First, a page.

Samsung has acquired the mobile business of British chipmaker CSR for $310 million. CSR, a public company, has been hit by the falling fortunes of its customers such as Research in Motion and Nokia, with its share price dropping by as much as 50 percent in the past couple of years. There also appears to be a global patent play here for Samsung in its ongoing fight with rivals such as Apple. CSR could prove a useful arrow in Samsung’s quiver.
Samsung is also purchasing a 4.9 percent stake of the main CSR company itself for another $35 million, which secures its access to CSR’s IP and its ownership of 21 U.S. patents in mobile technology.
CSR – which specialises in Bluetooth, GPS, WiFi and other chips – will sell its 300-person mobile business in an all-cash deal. The operation will become part of Samsung’s component division, which also happens to supply electronics to the likes of Apple and others. CSR’s new focus will now be on its so-called “five high growth markets” of Voice & Music, Automotive Infotainment, Indoors Location, Imaging and Bluetooth.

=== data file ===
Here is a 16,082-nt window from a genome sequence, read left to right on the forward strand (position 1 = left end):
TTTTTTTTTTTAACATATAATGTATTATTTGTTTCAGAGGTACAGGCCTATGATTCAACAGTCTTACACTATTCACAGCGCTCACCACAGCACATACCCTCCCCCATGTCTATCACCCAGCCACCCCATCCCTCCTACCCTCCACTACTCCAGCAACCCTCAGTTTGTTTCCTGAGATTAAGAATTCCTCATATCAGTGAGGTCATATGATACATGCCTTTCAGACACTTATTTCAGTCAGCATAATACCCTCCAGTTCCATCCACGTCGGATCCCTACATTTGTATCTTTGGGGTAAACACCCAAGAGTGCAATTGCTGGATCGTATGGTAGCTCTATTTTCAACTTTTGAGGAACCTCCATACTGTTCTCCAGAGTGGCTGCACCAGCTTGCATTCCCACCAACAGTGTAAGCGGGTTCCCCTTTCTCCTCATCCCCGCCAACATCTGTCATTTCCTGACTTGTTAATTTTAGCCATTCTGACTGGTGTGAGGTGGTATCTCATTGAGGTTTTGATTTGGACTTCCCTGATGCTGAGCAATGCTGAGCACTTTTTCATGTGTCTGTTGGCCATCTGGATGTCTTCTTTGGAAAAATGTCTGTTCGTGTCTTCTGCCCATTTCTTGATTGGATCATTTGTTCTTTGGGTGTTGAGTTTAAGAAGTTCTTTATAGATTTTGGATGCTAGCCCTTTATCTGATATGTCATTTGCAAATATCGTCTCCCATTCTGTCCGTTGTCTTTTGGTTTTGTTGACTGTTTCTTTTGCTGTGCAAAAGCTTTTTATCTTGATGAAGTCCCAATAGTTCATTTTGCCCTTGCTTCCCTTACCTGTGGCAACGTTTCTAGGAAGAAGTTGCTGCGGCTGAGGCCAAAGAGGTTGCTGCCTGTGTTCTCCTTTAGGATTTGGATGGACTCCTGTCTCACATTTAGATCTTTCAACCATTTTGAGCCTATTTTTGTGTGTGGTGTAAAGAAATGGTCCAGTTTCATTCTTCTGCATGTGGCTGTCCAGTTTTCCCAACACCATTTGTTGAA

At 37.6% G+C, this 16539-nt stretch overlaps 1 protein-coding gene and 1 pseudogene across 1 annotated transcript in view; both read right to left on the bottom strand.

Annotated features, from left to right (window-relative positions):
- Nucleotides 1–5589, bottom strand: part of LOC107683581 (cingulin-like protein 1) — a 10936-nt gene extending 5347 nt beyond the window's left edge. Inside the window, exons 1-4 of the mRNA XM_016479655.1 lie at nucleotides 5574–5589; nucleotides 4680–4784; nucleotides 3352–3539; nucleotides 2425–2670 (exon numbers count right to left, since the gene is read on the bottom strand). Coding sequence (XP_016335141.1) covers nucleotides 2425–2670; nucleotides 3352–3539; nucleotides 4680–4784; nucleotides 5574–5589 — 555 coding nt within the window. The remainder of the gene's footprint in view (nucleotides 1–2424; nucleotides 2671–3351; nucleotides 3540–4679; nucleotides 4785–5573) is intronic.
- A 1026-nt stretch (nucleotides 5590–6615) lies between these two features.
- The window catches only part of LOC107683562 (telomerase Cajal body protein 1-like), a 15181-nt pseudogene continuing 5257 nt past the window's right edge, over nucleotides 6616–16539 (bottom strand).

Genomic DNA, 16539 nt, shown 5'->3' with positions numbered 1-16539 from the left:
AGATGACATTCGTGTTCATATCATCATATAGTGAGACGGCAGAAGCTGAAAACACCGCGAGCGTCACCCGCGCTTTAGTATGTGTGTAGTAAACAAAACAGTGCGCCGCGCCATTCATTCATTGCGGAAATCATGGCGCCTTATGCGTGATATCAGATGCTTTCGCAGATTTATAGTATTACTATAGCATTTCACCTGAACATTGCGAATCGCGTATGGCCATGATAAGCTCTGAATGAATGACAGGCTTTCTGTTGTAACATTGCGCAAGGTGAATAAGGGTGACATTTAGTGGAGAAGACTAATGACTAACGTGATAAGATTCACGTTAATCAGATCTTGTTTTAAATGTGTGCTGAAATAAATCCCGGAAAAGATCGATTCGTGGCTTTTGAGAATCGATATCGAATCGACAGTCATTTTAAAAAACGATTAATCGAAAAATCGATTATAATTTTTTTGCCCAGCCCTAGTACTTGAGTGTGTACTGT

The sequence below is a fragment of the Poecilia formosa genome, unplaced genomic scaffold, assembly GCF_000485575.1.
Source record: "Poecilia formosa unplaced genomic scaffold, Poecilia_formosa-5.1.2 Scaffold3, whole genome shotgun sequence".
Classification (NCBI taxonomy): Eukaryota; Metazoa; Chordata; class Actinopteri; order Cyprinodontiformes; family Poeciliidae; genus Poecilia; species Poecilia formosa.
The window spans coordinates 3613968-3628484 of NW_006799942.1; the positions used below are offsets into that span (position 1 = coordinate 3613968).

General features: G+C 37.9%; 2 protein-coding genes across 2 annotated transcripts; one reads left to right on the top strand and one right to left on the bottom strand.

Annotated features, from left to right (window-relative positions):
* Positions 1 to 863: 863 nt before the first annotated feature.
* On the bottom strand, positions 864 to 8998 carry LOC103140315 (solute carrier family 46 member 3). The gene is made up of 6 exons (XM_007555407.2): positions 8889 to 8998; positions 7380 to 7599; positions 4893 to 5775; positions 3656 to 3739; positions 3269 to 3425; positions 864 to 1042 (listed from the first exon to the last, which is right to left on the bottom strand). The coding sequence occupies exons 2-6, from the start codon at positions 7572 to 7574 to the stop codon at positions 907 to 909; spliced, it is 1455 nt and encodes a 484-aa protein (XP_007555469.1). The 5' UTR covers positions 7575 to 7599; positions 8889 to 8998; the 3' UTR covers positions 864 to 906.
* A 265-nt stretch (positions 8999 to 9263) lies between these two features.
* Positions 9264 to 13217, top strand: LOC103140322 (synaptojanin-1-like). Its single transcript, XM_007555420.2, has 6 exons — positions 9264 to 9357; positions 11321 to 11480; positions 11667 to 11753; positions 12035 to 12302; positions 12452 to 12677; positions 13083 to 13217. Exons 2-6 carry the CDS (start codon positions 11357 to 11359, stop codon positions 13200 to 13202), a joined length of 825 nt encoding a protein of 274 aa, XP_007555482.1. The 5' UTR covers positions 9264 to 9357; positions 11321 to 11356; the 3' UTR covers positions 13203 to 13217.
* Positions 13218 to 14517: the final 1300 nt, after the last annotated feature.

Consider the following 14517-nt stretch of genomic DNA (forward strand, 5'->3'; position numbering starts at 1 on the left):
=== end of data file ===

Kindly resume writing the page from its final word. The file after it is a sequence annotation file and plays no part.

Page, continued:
CSR CEO Joep van Beurden said that “under Samsung’s ownership the handset operations will be in a better position to prosper in the global handset market.”
Last year CSR bought Zoran, a U.S. video chip specialist, for $484 million, though 1,000 jobs were subsequently cut and preceded heavy losses at CSR, leading to shareholder angst. Though that blow will now be softened for them by the Samsung deal, with around $285 million being issued as a dividend.